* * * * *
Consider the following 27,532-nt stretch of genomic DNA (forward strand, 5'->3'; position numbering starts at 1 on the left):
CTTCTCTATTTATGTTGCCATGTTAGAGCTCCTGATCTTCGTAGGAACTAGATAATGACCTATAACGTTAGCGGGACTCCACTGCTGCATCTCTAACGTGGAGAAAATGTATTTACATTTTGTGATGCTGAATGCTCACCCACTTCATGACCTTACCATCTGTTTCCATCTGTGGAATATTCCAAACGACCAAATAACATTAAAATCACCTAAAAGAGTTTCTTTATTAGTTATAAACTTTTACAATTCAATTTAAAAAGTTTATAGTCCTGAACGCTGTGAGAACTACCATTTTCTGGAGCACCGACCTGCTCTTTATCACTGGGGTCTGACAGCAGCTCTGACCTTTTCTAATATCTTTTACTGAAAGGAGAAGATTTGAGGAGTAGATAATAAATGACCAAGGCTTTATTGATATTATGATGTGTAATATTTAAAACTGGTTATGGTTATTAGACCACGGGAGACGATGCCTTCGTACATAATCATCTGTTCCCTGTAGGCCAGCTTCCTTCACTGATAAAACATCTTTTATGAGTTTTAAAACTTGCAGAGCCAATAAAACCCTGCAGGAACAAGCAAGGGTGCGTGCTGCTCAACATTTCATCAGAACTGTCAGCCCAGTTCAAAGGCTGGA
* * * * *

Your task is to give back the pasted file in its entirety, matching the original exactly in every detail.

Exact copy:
Consider the following 27,532-nt stretch of genomic DNA (forward strand, 5'->3'; position numbering starts at 1 on the left):
CTTCTCTATTTATGTTGCCATGTTAGAGCTCCTGATCTTCGTAGGAACTAGATAATGACCTATAACGTTAGCGGGACTCCACTGCTGCATCTCTAACGTGGAGAAAATGTATTTACATTTTGTGATGCTGAATGCTCACCCACTTCATGACCTTACCATCTGTTTCCATCTGTGGAATATTCCAAACGACCAAATAACATTAAAATCACCTAAAAGAGTTTCTTTATTAGTTATAAACTTTTACAATTCAATTTAAAAAGTTTATAGTCCTGAACGCTGTGAGAACTACCATTTTCTGGAGCACCGACCTGCTCTTTATCACTGGGGTCTGACAGCAGCTCTGACCTTTTCTAATATCTTTTACTGAAAGGAGAAGATTTGAGGAGTAGATAATAAATGACCAAGGCTTTATTGATATTATGATGTGTAATATTTAAAACTGGTTATGGTTATTAGACCACGGGAGACGATGCCTTCGTACATAATCATCTGTTCCCTGTAGGCCAGCTTCCTTCACTGATAAAACATCTTTTATGAGTTTTAAAACTTGCAGAGCCAATAAAACCCTGCAGGAACAAGCAAGGGTGCGTGCTGCTCAACATTTCATCAGAACTGTCAGCCCAGTTCAAAGGCTGGA